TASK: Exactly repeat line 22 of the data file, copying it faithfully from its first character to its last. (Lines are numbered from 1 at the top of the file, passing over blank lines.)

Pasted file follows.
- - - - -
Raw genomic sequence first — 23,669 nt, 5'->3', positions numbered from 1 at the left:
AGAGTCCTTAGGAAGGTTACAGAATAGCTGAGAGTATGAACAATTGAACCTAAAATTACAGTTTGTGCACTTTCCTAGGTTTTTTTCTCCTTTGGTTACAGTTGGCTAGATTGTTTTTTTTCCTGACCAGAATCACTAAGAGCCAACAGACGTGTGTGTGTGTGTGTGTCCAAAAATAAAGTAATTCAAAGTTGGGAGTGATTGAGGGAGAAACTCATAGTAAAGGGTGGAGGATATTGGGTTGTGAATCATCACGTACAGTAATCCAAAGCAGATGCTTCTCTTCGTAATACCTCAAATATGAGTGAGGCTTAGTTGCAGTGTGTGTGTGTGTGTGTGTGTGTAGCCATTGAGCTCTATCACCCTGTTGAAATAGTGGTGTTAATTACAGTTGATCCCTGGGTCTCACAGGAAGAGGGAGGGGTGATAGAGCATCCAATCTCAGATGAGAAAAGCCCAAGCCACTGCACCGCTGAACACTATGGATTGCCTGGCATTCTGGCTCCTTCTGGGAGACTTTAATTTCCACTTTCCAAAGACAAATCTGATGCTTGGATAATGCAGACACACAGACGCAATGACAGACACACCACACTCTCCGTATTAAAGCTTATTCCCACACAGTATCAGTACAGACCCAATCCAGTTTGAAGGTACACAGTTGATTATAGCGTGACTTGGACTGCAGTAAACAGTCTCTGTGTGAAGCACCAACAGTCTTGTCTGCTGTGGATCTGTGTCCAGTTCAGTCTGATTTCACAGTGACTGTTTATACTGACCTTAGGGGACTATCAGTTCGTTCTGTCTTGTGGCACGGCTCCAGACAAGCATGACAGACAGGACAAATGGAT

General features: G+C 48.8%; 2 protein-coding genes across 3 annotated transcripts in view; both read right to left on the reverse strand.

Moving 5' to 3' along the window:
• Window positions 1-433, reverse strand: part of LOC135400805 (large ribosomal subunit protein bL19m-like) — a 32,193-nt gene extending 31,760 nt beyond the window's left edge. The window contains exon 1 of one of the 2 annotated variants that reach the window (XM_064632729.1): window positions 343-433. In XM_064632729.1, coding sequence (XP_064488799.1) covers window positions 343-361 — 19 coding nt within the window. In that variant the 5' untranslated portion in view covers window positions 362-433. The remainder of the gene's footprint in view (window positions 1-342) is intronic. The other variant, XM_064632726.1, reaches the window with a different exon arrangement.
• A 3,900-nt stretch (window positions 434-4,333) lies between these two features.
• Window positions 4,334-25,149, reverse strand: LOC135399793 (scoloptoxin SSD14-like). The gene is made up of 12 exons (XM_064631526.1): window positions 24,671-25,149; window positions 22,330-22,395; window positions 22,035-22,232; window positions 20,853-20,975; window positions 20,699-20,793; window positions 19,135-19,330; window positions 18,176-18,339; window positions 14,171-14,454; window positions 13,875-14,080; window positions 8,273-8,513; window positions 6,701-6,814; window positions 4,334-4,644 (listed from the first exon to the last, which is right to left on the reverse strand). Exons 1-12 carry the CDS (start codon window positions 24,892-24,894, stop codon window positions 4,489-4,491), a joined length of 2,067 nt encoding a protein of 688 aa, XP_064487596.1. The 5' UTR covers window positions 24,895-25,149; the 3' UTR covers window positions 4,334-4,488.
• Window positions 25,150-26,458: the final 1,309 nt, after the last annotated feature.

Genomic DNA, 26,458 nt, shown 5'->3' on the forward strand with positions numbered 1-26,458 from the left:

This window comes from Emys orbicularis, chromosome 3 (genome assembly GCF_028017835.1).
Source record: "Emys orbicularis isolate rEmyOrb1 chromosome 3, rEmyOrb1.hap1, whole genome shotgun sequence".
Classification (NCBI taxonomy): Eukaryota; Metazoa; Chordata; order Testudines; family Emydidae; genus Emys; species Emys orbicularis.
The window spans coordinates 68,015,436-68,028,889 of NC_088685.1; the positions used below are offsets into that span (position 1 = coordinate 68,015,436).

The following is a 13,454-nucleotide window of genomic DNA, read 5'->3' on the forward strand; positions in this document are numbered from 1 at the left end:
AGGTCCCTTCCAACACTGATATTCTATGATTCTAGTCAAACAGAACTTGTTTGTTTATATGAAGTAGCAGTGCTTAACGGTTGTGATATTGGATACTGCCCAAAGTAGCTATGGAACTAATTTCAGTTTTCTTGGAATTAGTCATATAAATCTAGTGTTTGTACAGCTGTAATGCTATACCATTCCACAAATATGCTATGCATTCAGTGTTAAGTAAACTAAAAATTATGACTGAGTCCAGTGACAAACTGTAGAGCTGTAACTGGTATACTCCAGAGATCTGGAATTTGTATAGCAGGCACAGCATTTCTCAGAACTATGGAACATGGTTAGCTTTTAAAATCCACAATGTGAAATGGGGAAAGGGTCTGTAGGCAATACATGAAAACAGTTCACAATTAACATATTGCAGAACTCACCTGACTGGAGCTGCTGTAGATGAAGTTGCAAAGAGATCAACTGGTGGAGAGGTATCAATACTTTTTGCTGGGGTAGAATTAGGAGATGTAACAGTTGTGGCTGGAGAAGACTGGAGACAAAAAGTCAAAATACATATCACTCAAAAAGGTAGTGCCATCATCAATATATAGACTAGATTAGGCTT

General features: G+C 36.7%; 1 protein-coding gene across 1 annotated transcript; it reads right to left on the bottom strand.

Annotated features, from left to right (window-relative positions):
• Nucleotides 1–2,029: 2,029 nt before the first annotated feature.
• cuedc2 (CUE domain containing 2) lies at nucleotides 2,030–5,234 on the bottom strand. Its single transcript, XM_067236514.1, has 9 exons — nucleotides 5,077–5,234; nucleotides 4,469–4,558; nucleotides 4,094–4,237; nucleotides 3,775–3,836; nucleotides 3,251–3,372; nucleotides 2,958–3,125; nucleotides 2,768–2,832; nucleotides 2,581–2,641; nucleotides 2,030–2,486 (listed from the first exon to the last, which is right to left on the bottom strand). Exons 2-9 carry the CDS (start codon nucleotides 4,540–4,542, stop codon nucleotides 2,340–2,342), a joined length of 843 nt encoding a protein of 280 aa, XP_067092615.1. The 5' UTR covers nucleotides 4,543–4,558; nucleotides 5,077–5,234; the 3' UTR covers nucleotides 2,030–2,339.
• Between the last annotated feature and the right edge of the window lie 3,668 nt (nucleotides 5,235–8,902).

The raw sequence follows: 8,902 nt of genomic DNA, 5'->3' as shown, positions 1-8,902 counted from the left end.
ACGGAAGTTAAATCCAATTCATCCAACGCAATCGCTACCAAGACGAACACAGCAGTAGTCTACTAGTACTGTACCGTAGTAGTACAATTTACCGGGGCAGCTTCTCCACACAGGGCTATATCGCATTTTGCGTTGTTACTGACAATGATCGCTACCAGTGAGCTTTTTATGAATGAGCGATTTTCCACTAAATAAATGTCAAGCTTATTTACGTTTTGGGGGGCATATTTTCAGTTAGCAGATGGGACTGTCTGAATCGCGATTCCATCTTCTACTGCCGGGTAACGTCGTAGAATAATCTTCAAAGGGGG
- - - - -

ACGGAAGTTAAATCCAATTCATCCAACGCAATCGCTACCAAGACGAACACAGCAGTAGTCTACTAGTACTGTACCGTAGTAGTACAATTTACCGGGGCAGCTTCTCCACACAGGGCTATATCGCATTTTGCGTTGTTACTGACAATGATCGCTACCAGTGAGCTTTTTATGAATGAGCGATTTTCCACTAAATAAATGTCAAGCTTATTTACGTTTTGGGGGGCATATTTTCAGTTAGCAGATGGGACTGTCTGAATCGCGATTCCATCTTCTACTGCCGGGTAACGTCGTAGAATAATCTTCAAAGGGGG